Academic evidence from the US by John Fernald, for example, has shown development of the interstate highway system there produced a big one‐time boost to economic activity. More recent studies, though, actually find that too many new highways were built between 1983 and 2003 and that these extensions did not bring net social benefits. That was not least because the cost savings of reducing travel times further are small relative to incomes and prices.
Similar reasoning has shown why HS2 is so wasteful. Not only will the high‐speed line only shave off a small amount of journey time between London and Birmingham. But technological developments mean that the costs of travelling by rail in terms of productive time lost are much lower today then they have been anyway. Not only can one video‐conference, but you can also work online as you travel.
Though politicians supportive of the scheme like to portray its opponents as Nimbys stifling an economically beneficial scheme, the truth is the public know it is just poor value for money. The Government’s own 2010 comprehensive spending review deferred, cancelled or placed under review road investments with average benefit‐cost ratios of 6.8, 3.2 and 4.2 respectively, but persisted with HS2 (which had a benefit‐cost ratio of 1.2).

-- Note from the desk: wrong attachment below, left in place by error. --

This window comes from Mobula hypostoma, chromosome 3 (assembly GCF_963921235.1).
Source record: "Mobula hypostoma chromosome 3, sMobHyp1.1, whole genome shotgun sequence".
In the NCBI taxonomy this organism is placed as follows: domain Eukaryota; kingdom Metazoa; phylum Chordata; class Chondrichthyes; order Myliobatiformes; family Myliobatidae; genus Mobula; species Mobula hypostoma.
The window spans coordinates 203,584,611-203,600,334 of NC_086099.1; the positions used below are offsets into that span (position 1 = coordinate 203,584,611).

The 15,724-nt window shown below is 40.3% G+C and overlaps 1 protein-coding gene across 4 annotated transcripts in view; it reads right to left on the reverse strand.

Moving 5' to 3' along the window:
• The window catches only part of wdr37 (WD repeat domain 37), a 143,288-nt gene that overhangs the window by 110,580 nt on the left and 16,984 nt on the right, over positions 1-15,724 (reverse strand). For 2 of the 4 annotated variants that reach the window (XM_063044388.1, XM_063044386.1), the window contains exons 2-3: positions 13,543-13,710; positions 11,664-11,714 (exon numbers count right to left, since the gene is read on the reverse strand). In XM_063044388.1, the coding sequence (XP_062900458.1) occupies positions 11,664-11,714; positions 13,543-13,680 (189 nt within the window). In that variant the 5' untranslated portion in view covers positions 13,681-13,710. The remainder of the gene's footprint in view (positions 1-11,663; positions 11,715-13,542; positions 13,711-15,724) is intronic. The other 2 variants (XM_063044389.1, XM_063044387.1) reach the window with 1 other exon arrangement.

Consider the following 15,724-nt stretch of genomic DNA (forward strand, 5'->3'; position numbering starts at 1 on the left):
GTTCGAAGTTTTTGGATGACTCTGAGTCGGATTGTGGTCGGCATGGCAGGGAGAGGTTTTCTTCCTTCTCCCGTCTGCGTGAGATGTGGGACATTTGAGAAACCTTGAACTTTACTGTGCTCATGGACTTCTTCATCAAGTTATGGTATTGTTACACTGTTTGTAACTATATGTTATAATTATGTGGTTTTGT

But it has become even more obvious since. A fortnight ago, a leaked report suggested the scheme could run as much as 60pc over budget, taking the cost to £90bn or more. The Government’s own assessment suggests there is a high risk of the project not delivering value for money.
Of course, not all projects are this wasteful. The public wants more infrastructure investment. But given we have major networks already, marginal improvements are where the big wins can be found. Some roads and commuter routes in particular suffer from heavy congestion, both requiring new capacity and more effective pricing.
There is scope, with technological developments, to adopt comprehensive road pricing in the longer term, which would provide the clear signals for where new capacity was needed. Eliminating bottlenecks, in particular, can bring big economic benefits. The modern equivalent of the Roman roads could well be capacity for flights to rapidly growing areas of the global economy.
Despite the large sums of money involved, this is one policy area where economists and politicians have oversimplified and often exhibit less level‐headedness than the country at large. You’re more likely to hear an economist quoted as saying “infrastructure investment is good for economic growth” in newspapers than garner any insight on these trade‐offs and spillovers.
Yes, levels of economic education in the UK overall might be poor. Yet simple historical stories and clichés could sometimes worsen public understanding, not improve it. And that creates a lack of trust in the political class to deliver the public goods that do bring major economic benefits.